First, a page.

WASHINGTON — Wealthier households benefit significantly more than lower earners from big tax breaks such as deductions for mortgage interest and charitable giving, the government said in a study Wednesday.
More than half the benefits of 10 major tax breaks go to the one-fifth of U.S. households at the top of the income scale, according to the Congressional Budget Office.
The top 1 percent of earners reaps 17 percent of these tax breaks, which also include preferential treatment of investment income and the deduction for sales and income taxes paid to state and local governments. The study said that the top one-fifth of households claim 81 percent of the benefits of itemized deductions.
Other breaks, such as the per-child tax credit of up to $1,000 and the earned income tax credit claimed by low-income households, generally benefit those in lower income ranges.
The report shows how lower and middle-income groups benefits from tax breaks. But once income is taken into account, the benefits are felt more equitably.
For example, tax breaks contribute almost 8 percent of after-tax income for couples making between $54,000 and $78,000. Such breaks represent 9.4 percent of income for couples making over $115,000 a year. Households in the bottom fifth, meaning couples making up to $35,000, receive 11.7 percent of their after-tax income from the breaks, about half of which is due to the earned income tax credit.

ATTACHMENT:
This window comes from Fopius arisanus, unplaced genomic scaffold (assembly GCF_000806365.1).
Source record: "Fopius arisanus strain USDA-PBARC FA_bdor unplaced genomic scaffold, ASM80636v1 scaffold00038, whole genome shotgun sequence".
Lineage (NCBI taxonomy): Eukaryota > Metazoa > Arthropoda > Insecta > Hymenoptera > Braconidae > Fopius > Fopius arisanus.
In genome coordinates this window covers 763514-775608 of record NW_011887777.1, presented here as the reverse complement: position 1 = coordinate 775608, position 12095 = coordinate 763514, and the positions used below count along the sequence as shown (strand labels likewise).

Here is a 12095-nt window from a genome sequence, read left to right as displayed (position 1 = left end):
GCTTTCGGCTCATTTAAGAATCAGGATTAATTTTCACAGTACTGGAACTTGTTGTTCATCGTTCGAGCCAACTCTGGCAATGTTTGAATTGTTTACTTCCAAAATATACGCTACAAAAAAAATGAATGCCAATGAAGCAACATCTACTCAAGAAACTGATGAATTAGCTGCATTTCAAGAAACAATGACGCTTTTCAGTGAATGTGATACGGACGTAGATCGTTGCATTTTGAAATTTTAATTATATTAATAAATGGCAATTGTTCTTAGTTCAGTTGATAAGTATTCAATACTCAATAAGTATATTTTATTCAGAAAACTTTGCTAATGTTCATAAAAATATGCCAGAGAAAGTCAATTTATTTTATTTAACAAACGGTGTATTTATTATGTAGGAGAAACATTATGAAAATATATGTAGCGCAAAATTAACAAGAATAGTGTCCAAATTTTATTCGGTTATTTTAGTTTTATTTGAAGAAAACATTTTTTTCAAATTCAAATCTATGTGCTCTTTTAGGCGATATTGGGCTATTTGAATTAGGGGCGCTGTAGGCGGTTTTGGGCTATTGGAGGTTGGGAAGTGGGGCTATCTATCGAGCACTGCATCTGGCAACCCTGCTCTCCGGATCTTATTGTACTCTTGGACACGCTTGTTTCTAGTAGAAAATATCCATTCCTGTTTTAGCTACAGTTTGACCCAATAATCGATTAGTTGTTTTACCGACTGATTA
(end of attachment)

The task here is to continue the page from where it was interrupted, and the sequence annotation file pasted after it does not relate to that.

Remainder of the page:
The study illustrates the challenges and tradeoffs facing lawmakers as they consider overhauling complex U.S. tax laws by limiting or eliminating tax breaks and deductions in order to lower income tax rates for everybody.
The report was ordered by Rep. Chris Van Hollen of Maryland, the top Democrat on the House Budget Committee.
The report "shows that tax breaks are skewed in favor of the top 1 percent of Americans at the expense of other priorities," Van Hollen said. "It's clear that we can limit unproductive and excessive tax preferences for the very wealthy as part of a plan to reduce the long-term deficit and promote long-term economic growth."
Democrats have proposed closing some tax breaks and devoting some of the money to reversing across-the-board spending cuts known as sequestration. The cuts began taking effect in March after Washington failed to reach agreement on tax increases and alternate spending cuts to replace them.
"The preferences that benefit the very wealthy highlight the ability to obtain the needed revenues to address the sequester and achieve a balanced approach to tax reform," said Rep. Sander Levin of Michigan, the top Democrat on the tax-writing Ways and Means Committee.
President Barack Obama has proposed to cap the rate at which wealthier households can reap savings from itemized deductions at 28 percent instead of 39.6 percent, the new top tax bracket imposed in a January tax deal.